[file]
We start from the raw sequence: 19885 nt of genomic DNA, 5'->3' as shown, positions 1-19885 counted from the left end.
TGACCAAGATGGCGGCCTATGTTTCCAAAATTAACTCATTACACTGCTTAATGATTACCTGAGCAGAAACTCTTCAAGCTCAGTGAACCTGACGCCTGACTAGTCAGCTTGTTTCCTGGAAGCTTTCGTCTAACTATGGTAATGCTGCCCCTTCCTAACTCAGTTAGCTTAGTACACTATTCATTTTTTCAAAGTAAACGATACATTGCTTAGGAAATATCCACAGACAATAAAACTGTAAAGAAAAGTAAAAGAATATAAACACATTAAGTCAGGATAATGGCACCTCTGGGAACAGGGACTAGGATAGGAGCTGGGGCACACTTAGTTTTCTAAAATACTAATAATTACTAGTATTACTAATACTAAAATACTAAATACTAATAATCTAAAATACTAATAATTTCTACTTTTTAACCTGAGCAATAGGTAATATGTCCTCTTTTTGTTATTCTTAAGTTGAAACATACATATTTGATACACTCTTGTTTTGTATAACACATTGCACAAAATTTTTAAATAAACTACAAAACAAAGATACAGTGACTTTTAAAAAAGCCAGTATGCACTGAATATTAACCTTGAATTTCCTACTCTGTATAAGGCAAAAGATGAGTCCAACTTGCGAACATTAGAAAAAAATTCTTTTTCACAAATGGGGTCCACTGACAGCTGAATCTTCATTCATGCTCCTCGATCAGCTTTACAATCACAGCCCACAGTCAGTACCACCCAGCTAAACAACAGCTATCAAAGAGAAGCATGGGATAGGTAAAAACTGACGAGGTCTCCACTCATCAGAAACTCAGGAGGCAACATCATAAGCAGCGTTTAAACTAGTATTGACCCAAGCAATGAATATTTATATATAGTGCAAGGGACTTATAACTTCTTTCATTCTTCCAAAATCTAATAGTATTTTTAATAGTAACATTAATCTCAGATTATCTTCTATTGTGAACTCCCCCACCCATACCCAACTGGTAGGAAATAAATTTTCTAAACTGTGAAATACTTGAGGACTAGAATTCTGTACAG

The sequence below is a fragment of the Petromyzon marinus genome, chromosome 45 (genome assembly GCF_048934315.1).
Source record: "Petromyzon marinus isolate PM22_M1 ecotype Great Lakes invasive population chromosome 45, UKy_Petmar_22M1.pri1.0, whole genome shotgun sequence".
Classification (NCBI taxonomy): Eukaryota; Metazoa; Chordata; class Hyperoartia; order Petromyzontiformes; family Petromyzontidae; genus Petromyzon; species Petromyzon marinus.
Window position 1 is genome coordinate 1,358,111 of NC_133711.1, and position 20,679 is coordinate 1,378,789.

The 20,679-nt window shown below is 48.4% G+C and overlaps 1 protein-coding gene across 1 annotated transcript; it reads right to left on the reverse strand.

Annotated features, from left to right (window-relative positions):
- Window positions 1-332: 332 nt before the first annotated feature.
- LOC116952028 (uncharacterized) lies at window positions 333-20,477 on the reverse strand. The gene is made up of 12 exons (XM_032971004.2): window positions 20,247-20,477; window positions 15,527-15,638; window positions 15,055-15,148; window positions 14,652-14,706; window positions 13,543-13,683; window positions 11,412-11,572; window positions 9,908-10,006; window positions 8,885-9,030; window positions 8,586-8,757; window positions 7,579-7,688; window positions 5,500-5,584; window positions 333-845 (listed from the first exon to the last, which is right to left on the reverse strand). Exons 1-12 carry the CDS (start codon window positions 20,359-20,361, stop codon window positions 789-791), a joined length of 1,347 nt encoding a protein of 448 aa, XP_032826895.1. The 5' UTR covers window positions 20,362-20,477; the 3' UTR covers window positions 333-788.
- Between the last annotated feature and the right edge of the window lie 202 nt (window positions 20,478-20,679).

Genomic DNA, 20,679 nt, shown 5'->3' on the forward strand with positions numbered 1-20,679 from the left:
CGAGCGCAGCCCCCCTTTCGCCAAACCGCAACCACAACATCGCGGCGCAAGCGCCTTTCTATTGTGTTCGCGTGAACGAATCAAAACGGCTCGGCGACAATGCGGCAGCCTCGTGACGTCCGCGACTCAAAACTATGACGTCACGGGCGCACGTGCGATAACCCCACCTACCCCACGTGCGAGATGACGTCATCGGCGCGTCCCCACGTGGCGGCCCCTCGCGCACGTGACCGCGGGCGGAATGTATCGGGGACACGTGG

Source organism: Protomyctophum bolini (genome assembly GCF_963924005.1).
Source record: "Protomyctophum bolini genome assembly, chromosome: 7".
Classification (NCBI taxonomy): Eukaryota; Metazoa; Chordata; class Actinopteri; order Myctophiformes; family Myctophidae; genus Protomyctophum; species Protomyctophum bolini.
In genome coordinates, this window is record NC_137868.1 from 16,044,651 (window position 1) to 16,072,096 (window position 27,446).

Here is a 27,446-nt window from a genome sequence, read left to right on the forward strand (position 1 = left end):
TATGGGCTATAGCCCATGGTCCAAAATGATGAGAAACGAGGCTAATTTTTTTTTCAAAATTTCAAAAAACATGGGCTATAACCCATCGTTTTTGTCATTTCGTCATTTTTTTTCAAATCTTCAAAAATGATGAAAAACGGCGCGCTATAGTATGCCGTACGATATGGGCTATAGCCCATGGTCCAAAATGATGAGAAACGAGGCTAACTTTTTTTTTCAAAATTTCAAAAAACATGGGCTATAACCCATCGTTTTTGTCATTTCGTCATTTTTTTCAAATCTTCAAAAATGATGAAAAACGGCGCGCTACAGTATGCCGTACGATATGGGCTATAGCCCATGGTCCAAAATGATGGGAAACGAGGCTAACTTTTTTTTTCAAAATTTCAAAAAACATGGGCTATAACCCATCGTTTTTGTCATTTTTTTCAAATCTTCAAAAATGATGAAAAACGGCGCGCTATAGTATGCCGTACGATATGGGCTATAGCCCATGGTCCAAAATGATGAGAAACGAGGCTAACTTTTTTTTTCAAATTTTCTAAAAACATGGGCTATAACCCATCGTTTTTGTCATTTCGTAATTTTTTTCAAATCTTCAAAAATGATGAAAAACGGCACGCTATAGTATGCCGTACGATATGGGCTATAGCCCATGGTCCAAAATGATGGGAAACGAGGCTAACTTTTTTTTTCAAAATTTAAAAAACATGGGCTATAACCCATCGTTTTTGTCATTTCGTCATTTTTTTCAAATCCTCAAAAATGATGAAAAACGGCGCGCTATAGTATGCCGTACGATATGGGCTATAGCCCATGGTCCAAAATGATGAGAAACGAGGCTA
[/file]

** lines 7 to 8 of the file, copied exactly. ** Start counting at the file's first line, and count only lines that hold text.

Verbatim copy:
The 20,679-nt window shown below is 48.4% G+C and overlaps 1 protein-coding gene across 1 annotated transcript; it reads right to left on the reverse strand.

Annotated features, from left to right (window-relative positions):